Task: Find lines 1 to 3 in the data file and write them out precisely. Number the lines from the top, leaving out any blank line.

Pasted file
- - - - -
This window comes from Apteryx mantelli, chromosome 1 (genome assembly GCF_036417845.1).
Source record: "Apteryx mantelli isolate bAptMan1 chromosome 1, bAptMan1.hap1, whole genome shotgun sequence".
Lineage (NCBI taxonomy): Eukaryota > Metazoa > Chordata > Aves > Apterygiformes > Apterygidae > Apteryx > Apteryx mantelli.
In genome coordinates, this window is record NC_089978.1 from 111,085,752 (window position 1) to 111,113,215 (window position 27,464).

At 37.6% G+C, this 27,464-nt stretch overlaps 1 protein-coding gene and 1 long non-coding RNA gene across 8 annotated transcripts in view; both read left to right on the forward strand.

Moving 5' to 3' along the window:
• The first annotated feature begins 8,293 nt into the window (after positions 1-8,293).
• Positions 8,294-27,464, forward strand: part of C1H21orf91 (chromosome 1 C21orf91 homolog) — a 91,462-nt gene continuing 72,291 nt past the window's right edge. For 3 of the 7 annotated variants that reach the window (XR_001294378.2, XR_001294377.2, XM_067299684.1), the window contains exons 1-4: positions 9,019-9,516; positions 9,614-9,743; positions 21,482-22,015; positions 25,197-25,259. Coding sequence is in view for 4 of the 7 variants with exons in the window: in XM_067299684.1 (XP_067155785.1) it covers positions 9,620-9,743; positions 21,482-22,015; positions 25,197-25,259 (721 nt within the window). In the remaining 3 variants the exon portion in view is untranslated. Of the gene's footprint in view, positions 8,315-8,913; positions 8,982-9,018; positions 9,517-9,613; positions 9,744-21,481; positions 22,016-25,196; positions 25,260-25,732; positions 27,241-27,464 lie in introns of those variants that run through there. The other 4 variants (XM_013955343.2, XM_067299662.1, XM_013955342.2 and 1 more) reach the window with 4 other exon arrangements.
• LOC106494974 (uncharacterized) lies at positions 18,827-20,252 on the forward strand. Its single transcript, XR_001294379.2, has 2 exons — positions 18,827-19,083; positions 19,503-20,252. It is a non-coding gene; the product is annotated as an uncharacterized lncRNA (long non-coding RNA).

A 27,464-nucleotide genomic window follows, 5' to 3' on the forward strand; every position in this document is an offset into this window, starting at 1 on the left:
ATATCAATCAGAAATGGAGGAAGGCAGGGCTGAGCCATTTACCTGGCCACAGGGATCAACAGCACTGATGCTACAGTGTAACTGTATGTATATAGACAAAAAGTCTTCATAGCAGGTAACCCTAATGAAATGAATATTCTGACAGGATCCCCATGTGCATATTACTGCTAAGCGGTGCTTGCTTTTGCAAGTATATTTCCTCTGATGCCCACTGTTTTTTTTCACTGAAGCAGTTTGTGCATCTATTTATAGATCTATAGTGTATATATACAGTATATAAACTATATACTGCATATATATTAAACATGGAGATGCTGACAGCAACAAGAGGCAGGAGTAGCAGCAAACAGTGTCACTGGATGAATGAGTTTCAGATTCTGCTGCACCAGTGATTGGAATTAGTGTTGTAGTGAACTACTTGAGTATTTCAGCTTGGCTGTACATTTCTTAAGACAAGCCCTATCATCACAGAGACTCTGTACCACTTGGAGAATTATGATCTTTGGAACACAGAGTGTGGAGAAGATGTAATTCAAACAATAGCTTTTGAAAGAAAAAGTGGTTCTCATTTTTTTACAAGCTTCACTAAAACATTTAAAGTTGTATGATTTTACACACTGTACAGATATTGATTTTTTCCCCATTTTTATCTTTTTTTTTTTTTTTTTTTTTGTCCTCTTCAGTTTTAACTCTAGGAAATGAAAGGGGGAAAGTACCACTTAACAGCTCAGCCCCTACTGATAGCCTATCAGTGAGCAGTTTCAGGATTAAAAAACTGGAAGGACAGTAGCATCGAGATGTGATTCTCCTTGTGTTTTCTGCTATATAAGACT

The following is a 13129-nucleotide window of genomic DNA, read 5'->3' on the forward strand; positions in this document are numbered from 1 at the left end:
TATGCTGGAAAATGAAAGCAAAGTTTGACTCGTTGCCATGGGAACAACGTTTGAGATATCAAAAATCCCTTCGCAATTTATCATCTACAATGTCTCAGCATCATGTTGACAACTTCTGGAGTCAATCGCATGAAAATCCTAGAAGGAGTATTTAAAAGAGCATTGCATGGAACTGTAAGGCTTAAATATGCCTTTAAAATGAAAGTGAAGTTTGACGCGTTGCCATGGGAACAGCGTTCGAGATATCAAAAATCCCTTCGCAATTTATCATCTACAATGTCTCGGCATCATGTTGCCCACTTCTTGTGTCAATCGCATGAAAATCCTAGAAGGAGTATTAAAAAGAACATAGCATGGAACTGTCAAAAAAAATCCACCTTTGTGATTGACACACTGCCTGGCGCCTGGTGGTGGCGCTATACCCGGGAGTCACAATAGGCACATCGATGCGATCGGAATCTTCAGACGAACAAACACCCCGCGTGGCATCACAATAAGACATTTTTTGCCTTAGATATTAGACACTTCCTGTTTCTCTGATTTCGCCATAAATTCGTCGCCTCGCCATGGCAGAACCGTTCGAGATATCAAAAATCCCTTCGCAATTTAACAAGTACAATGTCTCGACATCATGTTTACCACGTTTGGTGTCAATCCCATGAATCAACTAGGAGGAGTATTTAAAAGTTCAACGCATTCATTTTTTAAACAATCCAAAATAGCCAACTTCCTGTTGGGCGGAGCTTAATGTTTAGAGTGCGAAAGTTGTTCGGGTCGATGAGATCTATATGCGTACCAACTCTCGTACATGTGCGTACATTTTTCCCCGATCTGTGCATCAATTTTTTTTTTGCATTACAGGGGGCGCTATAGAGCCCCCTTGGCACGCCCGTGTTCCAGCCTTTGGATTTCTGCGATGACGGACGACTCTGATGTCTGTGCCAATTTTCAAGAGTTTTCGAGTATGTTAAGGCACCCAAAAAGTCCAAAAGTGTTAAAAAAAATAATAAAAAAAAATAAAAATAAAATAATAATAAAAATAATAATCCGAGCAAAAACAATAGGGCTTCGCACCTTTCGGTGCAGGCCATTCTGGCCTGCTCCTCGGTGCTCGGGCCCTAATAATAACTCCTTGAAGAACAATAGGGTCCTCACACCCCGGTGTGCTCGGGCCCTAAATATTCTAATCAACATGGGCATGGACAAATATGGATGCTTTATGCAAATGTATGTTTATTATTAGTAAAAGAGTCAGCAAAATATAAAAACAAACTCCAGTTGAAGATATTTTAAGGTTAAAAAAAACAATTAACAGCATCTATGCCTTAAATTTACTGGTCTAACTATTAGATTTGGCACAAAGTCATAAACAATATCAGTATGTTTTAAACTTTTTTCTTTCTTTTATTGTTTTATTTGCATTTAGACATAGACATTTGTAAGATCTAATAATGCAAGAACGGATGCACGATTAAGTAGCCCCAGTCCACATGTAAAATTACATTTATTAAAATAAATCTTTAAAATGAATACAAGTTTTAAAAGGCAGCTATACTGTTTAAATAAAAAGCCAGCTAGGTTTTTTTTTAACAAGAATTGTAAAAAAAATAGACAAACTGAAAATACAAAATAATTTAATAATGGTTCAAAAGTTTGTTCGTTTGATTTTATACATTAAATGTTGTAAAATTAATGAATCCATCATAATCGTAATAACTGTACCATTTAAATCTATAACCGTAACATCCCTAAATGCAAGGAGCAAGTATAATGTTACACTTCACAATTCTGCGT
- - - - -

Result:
This window comes from Apteryx mantelli, chromosome 1 (genome assembly GCF_036417845.1).
Source record: "Apteryx mantelli isolate bAptMan1 chromosome 1, bAptMan1.hap1, whole genome shotgun sequence".
Lineage (NCBI taxonomy): Eukaryota > Metazoa > Chordata > Aves > Apterygiformes > Apterygidae > Apteryx > Apteryx mantelli.